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Supreme Court to decide combatant’s detention

The Supreme Court will decide whether a U.S. citizen seized abroad and branded an “enemy combatant” can be kept in a military jail in this country, a test case for the war on terror.
Yaser Esam Hamdi, in a file photo taken in June 2001.
Yaser Esam Hamdi, in a file photo taken in June 2001.Asharq-al Awsat / AP file
/ Source: news services

The Supreme Court said Friday that it would decide whether a U.S. citizen seized abroad and deemed an “enemy combatant” could be kept in a military jail in this country, a test case for President Bush’s war on terror.

Over the government’s objection, the court said it would hear an appeal challenging whether U.S. officials had the power to detain the man, Yaser Esam Hamdi, indefinitely in a Navy jail in Charleston, S.C., after his capture in Afghanistan in 2001.

Hamdi’s attorney, Frank Dunham, a public defender, said in the appeal that the constitutional right of due process prohibited Hamdi’s being held in “effectively incommunicado detention” without a hearing and without any charges.

Hamdi’s case tests the legal and constitutional rights of U.S. citizens captured in the war or terrorism and raises wider questions about the balance between security and liberty. It is the second major terrorism-related case the Supreme Court will hear this term.

The court will probably hear the case in April, with a ruling expected by July.

Setback for Bush
The court’s decision to review the case is another in a recent series of legal setbacks for the Bush administration in terrorism cases.

“The court has really drawn a line in the sand,” said Deborah Pearlstein, a lawyer and national security specialist at the Lawyers Committee for Human Rights, which has been a frequent Bush administration critic. “It is recognizing that, yes, the executive has some wartime powers, but they are not unlimited.”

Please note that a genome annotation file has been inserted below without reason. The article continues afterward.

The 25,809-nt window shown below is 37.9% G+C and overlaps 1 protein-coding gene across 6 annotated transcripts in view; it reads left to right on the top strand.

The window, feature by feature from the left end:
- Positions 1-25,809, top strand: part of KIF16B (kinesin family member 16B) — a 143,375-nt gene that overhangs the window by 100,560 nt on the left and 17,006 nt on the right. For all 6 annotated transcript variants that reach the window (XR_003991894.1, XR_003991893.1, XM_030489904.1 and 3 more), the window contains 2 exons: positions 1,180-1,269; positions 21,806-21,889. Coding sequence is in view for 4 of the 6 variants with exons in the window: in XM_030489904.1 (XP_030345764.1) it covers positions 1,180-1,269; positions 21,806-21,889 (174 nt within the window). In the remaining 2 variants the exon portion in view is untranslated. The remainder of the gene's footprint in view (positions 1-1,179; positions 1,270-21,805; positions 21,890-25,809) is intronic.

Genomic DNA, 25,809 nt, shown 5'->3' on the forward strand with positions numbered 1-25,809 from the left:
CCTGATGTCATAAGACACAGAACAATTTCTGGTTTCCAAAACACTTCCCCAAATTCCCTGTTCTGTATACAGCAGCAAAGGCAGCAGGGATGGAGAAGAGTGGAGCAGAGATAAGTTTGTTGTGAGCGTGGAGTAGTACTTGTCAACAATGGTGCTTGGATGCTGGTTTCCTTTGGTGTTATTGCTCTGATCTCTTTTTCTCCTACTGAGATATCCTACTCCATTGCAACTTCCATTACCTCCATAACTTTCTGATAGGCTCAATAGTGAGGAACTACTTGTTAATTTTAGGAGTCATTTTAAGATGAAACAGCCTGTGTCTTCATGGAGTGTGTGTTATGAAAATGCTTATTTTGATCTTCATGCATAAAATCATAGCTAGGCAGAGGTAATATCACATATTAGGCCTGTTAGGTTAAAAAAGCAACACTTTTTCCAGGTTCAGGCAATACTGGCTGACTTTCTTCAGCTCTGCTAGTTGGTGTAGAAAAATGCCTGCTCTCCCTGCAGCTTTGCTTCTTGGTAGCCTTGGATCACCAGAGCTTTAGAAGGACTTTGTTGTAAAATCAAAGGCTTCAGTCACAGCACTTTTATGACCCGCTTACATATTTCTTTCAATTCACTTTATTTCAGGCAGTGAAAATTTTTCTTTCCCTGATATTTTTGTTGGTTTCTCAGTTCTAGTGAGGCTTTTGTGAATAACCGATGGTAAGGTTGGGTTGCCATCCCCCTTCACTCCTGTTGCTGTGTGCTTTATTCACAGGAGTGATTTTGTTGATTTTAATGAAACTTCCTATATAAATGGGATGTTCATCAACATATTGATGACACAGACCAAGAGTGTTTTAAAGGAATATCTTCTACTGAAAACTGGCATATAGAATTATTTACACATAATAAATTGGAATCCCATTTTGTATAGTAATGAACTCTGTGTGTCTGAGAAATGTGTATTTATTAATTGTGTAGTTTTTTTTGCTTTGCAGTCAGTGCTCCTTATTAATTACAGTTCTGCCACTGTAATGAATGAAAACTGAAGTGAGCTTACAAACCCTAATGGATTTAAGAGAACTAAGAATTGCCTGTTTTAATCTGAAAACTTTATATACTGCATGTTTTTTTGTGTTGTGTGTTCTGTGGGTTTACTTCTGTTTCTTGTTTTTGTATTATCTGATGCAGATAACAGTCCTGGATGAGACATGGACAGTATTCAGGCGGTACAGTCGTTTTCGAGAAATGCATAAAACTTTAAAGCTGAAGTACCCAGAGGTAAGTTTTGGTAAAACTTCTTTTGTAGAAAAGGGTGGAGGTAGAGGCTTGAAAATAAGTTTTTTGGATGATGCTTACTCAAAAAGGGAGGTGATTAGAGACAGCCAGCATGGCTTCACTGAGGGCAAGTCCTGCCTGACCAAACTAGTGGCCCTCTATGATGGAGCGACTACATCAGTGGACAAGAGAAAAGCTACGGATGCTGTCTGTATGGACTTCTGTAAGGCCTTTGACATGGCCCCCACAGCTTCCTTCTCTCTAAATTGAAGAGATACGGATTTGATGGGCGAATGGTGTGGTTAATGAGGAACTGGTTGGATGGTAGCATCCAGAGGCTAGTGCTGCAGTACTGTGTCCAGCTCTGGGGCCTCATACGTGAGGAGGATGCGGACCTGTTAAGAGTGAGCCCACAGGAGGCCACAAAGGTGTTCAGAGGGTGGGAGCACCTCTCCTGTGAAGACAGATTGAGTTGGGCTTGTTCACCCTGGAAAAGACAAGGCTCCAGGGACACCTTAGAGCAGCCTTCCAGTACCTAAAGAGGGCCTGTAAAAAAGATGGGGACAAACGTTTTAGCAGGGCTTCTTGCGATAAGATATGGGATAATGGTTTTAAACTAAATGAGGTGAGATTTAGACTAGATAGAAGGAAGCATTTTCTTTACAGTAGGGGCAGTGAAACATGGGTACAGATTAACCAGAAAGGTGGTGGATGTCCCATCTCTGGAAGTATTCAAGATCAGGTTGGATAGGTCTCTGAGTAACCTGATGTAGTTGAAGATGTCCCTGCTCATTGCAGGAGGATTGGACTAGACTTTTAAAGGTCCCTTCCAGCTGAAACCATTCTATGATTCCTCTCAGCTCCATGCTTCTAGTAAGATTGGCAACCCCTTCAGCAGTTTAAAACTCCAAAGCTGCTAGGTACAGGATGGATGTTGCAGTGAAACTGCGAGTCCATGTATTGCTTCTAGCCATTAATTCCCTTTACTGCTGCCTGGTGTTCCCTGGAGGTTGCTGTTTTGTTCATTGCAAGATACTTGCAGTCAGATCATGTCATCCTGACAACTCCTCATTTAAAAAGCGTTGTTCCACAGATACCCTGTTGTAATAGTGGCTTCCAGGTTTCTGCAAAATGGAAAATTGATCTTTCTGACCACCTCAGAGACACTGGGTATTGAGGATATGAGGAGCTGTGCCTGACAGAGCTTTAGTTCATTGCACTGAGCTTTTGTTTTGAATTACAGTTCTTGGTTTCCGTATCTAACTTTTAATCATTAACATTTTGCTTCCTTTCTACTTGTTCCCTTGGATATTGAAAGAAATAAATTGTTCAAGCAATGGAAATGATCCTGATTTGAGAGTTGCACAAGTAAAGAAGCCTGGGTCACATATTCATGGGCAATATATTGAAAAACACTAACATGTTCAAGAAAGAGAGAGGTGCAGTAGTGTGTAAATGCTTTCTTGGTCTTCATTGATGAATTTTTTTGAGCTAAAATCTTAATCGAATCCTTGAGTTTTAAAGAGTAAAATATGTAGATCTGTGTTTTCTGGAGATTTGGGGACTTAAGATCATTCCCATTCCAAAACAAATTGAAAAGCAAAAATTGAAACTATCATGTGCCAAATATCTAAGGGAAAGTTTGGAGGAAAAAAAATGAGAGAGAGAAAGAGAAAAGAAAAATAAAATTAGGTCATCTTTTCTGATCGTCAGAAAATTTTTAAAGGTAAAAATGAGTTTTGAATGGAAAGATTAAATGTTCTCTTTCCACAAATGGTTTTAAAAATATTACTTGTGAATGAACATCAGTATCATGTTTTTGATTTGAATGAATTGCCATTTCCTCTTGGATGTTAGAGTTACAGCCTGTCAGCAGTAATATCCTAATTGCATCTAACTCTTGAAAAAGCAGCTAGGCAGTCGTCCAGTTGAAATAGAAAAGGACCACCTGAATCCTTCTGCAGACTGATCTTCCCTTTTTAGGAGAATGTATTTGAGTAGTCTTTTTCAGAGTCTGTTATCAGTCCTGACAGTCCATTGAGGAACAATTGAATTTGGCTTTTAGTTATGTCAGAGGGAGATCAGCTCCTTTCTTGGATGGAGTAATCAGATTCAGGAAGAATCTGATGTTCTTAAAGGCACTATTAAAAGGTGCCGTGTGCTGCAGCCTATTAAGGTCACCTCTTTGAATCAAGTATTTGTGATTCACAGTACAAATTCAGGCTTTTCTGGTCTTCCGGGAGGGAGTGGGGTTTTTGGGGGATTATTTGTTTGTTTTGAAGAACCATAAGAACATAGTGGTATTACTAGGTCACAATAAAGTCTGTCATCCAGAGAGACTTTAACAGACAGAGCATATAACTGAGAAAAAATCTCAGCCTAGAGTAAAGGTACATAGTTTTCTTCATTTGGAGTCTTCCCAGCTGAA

There was no immediate comment from the Justice Department.

The administration had strongly urged the court to stay out of the Hamdi case or to shelve it pending an appeal in the similar case of another U.S.-born terrorism suspect. The administration won its argument in a lower court that Hamdi may be held indefinitely and without the usual legal rights due to U.S. citizens, and it wanted that ruling to stand.

Hamdi’s father filed a civil liberties challenge on his son’s behalf. Dunham, who has never met Hamdi, is pressing the case at the Supreme Court.

Dunham told the Supreme Court in his legal filing that the 4th U.S. Circuit Court of Appeals in Richmond, Va., wrongly bowed to government arguments about security.

The appeals court not only “embraced an unchecked executive power to indefinitely detain American citizens suspected of being affiliated with enemies, but it also abandoned procedural safeguards designed to promote truth and fairness,” Dunham said.

In response, the administration’s top Supreme Court lawyer called Hamdi a prime example of a dangerous terror suspect who should be locked up.

“Hamdi is a classic battlefield detainee — captured in Afghanistan, an area of active combat, with an enemy unit,” Solicitor General Theodore Olson told the court.

Despite that argument, the government recently agreed to allow Dunham to visit his would-be client. The government still contends that Hamdi is not constitutionally entitled to a lawyer, and that question will still be a part of the Supreme Court case.

Officials decided to grant access to a lawyer because Hamdi is a U.S. citizen and the military has finished interrogating him, the Defense Department said last month. Hamdi has not been charged.

The move was seen at the time as an attempt to blunt criticism of government anti-terror tactics and as a way to improve the government’s legal standing at the Supreme Court. The meeting has not yet taken place.

U.S. seeks delay
Earlier this week, Olson asked the justices to put off consideration of the Hamdi case, at least until the government finishes a hurry-up appeal in the similar case of Jose Padilla, a former gang member seized in Chicago in an alleged plot to detonate a radioactive “dirty bomb.” Padilla was declared an enemy combatant and, like Hamdi, was eventually transferred to the South Carolina naval brig.

The administration plans an appeal in the Padilla case by Jan. 20, and it had suggested that the justices consider the two cases together.

The court did not address that request in its brief order granting review in the Hamdi case. It is not clear now whether the court will also agree to hear the Padilla appeal when it comes. The two cases raise slightly different constitutional issues, because Hamdi was captured abroad and Padilla was picked up on U.S. soil.